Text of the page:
For the love of baking

For the love of baking

Don’t we all swoon over the gorgeous cakes that keep popping up on our social media feeds? A majority of these drool-worthy creations are made by home bakers who have been in considerable demand over the last few years and are proving to be as good, if not better, than their professionally trained counterparts. While we ‘lesser mortals’ can rejoice the fact that we too can dabble in baking someday and produce a luscious dessert at home, the journey of these one-man (in this case one-woman!) armies is truly inspiring and has surely not been a cakewalk!

Boardroom to baking

When Karen Lobo became a mother a few years ago, she decided to leave her corporate job and follow her true calling — baking. “Even when I was working, I would often bake, especially during Christmas. But after I had a baby, I had to make a choice since I didn’t have much flexibility at work. Although it was a setback for me career-wise, my husband pushed me to follow my dreams,” says the owner of ‘Sweet Whisk — Just Plain Good’, a home-based venture in Malleshpalya, that has more than 8,000 followers on Facebook. “I started with small orders like cupcakes for house parties. Slowly, I started getting more orders thanks to word-of-mouth publicity.”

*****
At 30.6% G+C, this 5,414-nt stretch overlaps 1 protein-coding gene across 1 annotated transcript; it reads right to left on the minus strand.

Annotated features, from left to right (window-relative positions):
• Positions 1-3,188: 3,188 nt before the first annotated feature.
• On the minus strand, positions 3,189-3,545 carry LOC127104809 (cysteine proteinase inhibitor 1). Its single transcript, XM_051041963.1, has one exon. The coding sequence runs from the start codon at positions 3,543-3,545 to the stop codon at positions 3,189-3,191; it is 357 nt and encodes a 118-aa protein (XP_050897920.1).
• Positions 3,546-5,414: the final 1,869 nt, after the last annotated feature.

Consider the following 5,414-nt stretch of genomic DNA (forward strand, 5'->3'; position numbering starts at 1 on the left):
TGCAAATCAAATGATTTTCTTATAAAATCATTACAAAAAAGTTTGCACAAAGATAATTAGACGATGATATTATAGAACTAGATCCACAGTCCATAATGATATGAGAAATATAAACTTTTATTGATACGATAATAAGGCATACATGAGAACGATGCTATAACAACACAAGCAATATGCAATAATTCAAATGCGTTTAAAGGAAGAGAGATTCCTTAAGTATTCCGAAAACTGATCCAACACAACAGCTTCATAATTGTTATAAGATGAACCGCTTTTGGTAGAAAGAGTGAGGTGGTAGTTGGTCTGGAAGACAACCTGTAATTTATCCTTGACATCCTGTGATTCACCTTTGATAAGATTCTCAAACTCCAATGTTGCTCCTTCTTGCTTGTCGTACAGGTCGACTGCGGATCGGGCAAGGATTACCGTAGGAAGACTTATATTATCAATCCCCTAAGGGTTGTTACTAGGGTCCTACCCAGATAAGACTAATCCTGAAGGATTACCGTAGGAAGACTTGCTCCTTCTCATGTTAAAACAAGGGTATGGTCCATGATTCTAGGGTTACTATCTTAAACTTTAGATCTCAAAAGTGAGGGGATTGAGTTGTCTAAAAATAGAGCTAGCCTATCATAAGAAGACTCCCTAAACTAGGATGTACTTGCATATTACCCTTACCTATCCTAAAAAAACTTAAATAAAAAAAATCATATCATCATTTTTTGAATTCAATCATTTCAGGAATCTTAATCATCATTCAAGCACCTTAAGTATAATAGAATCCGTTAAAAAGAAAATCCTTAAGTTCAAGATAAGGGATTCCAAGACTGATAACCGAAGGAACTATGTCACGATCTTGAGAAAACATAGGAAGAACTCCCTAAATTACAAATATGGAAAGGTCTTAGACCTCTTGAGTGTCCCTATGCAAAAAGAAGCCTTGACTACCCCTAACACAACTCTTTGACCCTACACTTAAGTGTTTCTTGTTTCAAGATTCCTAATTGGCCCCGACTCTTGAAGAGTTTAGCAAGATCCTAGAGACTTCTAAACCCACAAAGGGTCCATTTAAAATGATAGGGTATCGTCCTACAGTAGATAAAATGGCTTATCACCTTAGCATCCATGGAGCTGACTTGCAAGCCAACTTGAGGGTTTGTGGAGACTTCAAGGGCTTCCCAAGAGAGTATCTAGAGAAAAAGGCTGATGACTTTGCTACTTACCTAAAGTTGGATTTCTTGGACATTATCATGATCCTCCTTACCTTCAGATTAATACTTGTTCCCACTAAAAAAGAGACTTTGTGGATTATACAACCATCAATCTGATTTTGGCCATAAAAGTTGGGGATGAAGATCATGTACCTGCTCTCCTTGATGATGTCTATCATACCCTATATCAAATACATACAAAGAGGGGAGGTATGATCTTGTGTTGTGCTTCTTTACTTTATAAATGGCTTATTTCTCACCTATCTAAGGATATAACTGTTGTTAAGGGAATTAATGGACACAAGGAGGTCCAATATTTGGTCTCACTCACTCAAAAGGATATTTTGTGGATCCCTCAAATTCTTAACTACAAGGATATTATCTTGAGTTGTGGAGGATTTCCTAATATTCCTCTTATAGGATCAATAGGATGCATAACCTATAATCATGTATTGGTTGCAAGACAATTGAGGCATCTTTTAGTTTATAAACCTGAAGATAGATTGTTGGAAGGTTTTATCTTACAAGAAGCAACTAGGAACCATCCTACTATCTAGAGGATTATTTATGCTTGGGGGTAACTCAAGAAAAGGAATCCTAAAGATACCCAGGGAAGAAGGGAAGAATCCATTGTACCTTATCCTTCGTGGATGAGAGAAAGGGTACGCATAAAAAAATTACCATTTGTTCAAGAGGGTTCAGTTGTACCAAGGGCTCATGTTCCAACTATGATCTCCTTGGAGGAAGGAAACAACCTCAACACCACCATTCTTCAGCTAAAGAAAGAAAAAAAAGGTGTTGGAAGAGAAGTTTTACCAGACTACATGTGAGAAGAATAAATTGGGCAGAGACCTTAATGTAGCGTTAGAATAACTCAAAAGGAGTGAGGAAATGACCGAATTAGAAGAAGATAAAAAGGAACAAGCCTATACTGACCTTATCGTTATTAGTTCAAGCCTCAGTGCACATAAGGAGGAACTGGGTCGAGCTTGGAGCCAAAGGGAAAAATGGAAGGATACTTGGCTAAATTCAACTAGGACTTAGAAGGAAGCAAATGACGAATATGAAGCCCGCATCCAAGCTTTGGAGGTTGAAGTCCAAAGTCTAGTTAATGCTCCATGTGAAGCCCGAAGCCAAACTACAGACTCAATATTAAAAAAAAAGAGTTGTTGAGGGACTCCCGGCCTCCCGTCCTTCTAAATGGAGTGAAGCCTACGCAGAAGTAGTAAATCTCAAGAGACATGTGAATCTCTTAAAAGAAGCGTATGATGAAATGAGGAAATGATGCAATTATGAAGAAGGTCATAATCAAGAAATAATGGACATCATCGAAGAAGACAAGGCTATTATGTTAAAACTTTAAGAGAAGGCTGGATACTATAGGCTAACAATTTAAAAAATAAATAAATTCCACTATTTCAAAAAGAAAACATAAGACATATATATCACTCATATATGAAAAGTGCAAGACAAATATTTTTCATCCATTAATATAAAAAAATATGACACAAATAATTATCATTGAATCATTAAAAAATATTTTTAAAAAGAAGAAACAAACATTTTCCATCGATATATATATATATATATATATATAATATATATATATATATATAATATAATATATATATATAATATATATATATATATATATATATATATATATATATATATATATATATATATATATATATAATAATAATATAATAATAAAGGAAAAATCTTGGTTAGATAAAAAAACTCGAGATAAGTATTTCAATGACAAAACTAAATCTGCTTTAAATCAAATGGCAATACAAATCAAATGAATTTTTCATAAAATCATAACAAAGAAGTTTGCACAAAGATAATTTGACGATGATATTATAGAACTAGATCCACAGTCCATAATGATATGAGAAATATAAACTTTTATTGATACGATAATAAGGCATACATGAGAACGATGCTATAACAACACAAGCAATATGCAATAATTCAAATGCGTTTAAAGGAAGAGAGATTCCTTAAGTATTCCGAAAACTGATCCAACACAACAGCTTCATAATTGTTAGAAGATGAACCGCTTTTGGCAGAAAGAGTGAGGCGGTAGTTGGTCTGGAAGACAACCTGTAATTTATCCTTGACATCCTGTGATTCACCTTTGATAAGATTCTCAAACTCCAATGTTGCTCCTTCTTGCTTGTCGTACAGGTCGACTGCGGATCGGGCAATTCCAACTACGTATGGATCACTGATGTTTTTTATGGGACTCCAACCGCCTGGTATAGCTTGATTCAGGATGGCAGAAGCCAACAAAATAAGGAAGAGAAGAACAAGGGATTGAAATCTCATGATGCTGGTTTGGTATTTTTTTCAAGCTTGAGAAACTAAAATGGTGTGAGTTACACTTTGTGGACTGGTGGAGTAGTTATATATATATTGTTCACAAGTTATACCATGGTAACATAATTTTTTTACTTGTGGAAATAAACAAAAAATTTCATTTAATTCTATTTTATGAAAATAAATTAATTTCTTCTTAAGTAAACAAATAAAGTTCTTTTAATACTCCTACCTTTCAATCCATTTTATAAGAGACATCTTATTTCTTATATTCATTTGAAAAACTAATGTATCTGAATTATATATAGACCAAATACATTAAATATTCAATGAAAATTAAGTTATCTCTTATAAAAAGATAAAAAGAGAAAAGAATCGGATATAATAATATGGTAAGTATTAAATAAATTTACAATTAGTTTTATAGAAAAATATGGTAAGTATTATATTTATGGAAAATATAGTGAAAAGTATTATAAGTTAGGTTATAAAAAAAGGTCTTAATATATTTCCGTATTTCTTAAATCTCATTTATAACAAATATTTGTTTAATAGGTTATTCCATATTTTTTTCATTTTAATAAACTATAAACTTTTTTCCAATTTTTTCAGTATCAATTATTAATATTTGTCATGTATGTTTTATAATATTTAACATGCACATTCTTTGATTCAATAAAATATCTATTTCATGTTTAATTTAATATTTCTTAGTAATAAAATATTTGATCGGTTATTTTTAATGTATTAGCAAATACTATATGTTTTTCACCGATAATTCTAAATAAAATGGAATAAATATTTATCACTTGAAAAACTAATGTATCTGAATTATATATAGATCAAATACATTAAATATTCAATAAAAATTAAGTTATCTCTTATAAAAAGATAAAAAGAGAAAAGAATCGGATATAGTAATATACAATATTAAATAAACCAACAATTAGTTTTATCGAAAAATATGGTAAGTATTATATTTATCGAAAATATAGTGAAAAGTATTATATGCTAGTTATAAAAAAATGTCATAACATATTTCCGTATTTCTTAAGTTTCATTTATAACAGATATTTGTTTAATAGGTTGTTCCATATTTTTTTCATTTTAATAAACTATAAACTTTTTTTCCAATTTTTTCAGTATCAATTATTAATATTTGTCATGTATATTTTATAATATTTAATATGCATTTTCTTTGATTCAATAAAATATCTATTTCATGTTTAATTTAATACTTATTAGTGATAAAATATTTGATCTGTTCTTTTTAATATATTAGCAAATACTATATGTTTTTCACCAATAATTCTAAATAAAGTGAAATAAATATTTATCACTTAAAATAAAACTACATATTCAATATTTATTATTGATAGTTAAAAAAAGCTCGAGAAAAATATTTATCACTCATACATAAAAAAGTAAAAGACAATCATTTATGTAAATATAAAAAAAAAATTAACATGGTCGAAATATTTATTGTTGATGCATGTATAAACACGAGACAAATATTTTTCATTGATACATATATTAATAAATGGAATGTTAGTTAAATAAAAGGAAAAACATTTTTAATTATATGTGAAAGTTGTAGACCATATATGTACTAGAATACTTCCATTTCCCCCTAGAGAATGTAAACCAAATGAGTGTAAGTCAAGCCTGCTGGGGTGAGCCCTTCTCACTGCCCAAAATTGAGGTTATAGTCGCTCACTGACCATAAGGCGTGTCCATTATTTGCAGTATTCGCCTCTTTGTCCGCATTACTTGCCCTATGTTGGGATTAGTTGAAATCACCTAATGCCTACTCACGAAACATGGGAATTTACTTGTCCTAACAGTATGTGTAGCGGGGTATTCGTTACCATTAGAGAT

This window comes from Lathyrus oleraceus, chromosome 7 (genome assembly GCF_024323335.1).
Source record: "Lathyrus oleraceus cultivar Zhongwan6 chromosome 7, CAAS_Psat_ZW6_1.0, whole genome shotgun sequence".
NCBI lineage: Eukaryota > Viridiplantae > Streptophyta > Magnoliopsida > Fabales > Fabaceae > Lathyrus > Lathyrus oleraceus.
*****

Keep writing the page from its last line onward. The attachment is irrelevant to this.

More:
While her chocolate truffle cake, chocolate chip cake, red velvet cheesecake and honey pistachio cupcake sell like hot cakes (quite literally at that!), her cake boxes are a big hit too. Almost every customer of hers is a repeat one and many have even preserved the fondant toppings she has done for them. “I mainly use fresh cream and use fondant only for small decorative pieces. So I like to challenge myself and believe that I have edge over there,” she quips.

Anagha Gunjal Reddy stepped into the world of baking to churn out sweet goodies for her family. “I was a public relations professional and in the later part of my career, I was working in the education sector. So I had time in the evenings to bake, especially for my husband who is a big foodie. I started posting on the blogging platform Cucumber Town and my friend who was working there was my first client,” she recalls. She then went on to start ‘Synful Bakes — Eat With Love’, a venture based in Dollars Colony, and makes some of the most heavenly desserts in town. It has been four years since then and there has been no looking back for her.